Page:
Chessher says that as an alumna Migliori exemplified the generosity of the Newhouse Network, from arranging speakers during the Glavin Benchmark Trip to New York to speaking with students who reached out to her. Chessher is both incredibly proud of Migliori’s success and excited about what that success says about the future of the media industry.
“It delights me that we are building this amazing network of people devoted to telling stories with audio. I was overjoyed [that she was at Pushkin],” Chessher says. “Her career is a nice road map for people to keep in mind that it’s not always straight upward, sometimes you have to take a side step, and sometimes you may even have to take a back step. But it’s Carly’s attitude, work ethic, curiosity and abilities that carried her and continue to carry her.”
Migliori is excited to tackle the challenges her new role brings. She wants to turn this into an opportunity to learn more about the business side of journalism and build on the skills she has. She knows it is a new challenge, but like all the other challenges she faced during her career, she is facing it head on.
“I think it is a core part of my DNA. It is like a fighting spirit in a lot of ways and it is always like remembering that I have all the skills. I’ve done all of this groundwork and have the skills that I learned when I was at Newhouse,”Migliori says. “It is all about trusting yourself.”
Elizabeth Kauma is a senior in the magazine program at the Newhouse School.
Creative advertising students at the Newhouse School set the program record by winning an impressive 195 awards in one year.
“What most impressed me about the awards the Newhouse creative advertising students won was not the amount but the range,” says Taras Wayner, former chief creative officer of Wunderman Thompson in New York and an alumnus of the College of Visual and Performing Arts. “The design and clarity of the ideas covered the complete spectrum of modern media solutions that will attract the attention of every agency in the world.”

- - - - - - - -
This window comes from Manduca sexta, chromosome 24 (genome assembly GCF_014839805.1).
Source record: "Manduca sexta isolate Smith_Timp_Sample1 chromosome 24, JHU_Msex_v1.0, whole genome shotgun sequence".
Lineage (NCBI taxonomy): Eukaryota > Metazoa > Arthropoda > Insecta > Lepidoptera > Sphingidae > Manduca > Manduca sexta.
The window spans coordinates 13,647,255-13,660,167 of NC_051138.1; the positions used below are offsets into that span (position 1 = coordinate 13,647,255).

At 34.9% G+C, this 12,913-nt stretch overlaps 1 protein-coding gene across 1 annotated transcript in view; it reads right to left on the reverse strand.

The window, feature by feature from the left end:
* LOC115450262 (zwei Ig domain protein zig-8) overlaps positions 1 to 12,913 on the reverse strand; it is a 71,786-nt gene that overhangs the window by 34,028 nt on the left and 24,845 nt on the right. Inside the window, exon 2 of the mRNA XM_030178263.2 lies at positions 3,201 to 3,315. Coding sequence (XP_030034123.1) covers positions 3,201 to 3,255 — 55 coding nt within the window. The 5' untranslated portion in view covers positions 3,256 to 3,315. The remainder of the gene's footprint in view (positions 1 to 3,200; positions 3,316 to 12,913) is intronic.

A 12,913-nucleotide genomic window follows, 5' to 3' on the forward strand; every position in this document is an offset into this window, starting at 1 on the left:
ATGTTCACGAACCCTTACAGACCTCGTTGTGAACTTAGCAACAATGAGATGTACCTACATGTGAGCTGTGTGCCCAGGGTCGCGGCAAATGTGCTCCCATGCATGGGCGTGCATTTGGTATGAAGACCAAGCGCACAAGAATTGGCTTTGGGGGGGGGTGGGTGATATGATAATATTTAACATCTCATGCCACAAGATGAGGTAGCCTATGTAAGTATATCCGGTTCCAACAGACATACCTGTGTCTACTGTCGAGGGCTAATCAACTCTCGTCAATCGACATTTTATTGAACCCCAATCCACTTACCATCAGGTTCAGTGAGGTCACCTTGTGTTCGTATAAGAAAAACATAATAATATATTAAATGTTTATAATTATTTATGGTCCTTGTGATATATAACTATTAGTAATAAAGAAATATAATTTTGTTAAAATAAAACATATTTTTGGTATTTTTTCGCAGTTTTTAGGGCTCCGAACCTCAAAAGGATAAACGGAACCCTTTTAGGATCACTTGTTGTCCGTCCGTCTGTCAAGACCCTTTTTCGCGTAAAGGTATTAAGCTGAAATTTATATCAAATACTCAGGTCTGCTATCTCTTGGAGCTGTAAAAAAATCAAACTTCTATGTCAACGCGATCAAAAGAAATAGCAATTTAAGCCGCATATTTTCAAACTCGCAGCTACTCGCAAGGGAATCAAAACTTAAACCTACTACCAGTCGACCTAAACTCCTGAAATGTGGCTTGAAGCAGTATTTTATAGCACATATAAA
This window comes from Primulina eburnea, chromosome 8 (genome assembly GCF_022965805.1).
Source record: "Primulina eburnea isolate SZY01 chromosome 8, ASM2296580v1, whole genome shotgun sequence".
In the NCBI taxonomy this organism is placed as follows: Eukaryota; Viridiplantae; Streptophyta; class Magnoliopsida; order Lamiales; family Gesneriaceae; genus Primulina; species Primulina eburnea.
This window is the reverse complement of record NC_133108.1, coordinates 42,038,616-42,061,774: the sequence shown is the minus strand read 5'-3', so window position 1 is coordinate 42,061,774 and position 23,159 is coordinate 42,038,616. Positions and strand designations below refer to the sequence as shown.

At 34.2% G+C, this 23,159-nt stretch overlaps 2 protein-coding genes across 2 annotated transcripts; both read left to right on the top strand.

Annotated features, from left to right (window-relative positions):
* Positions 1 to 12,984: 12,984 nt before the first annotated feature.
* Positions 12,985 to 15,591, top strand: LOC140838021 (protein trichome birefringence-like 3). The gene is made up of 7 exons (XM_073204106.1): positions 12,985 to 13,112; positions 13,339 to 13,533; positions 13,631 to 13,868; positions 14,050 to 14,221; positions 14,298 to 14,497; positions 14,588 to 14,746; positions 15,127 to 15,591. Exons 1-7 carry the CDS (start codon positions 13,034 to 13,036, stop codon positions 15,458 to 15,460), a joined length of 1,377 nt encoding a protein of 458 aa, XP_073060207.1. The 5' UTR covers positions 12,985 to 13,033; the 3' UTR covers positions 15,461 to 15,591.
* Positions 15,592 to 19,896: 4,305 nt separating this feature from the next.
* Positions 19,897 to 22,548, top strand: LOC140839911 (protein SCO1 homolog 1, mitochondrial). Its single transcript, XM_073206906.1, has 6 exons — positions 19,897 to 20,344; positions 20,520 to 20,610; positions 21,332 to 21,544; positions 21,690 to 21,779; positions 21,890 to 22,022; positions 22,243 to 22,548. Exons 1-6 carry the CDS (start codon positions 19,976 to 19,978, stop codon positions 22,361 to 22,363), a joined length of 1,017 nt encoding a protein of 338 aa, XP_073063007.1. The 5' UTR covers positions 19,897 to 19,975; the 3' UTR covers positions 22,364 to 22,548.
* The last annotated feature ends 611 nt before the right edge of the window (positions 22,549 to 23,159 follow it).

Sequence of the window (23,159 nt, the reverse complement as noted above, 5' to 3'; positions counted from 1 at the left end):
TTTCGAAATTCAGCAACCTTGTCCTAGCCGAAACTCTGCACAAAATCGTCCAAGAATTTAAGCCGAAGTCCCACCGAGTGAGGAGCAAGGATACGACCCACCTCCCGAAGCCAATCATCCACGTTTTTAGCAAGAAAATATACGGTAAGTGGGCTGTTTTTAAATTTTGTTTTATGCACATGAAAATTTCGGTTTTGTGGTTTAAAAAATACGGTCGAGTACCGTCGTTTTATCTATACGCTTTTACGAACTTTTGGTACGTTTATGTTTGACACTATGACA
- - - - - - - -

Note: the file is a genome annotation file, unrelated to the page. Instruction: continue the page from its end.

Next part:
“I’m so proud of all of our creative advertising students, who can use these opportunities to show what they have learned, and more importantly, what they can take to industry. This is a wonderful way to spotlight their creative advertising work as well as the level of education you get here at the Newhouse School,” says Mark J. Lodato, dean of the Newhouse School.
“The Newhouse advertising department is uniquely positioned to ensure that our students succeed at the highest levels,” Lodato says. “There is a wonderful mix of faculty with deep, professional experience and some strong scholars who bring an additional level of research and innovation. Together that makes for a very powerful curriculum and support system for our students to be able to perform so well at these national and even international competitions and in the industry.”
“It’s an amazing achievement that creative students have won 195 awards within a year,” says James Tsao, chair of the advertising department. “Only one word could summarize the remarkable achievement—pride!”
All award-winning work was created in the Portfolio I, II and III courses taught by professors Mel White and Kevin O’Neill as part of the creative advertising track. Students in those courses are training as art directors and copywriters.
At the One Show Young Ones Brief competition, the Burger King campaign created by art director/copywriter team Rachel Hayashi and Jessica Mastorides, “Have it the Real Way” (video), earned one of the most prestigious advertising awards: Newhouse’s first Silver Pencil. The humorous campaign flaunted real Burger King food in its imperfect glory through posters featuring floppy cheese and smushed buns and clear sandwich packaging to show the always real, never fake food. The campaign even capitalized on Burger King’s rivalry with McDonald’s. Using AirDrop, McDonald’s customers were prompted to scan their burger in the Burger King app. Then, Google Lens would search for McDonald’s ad and calculate the percent difference between the actual burger and the way too perfect-looking one in the ad. The percentage became a whopping Burger King discount for the customer.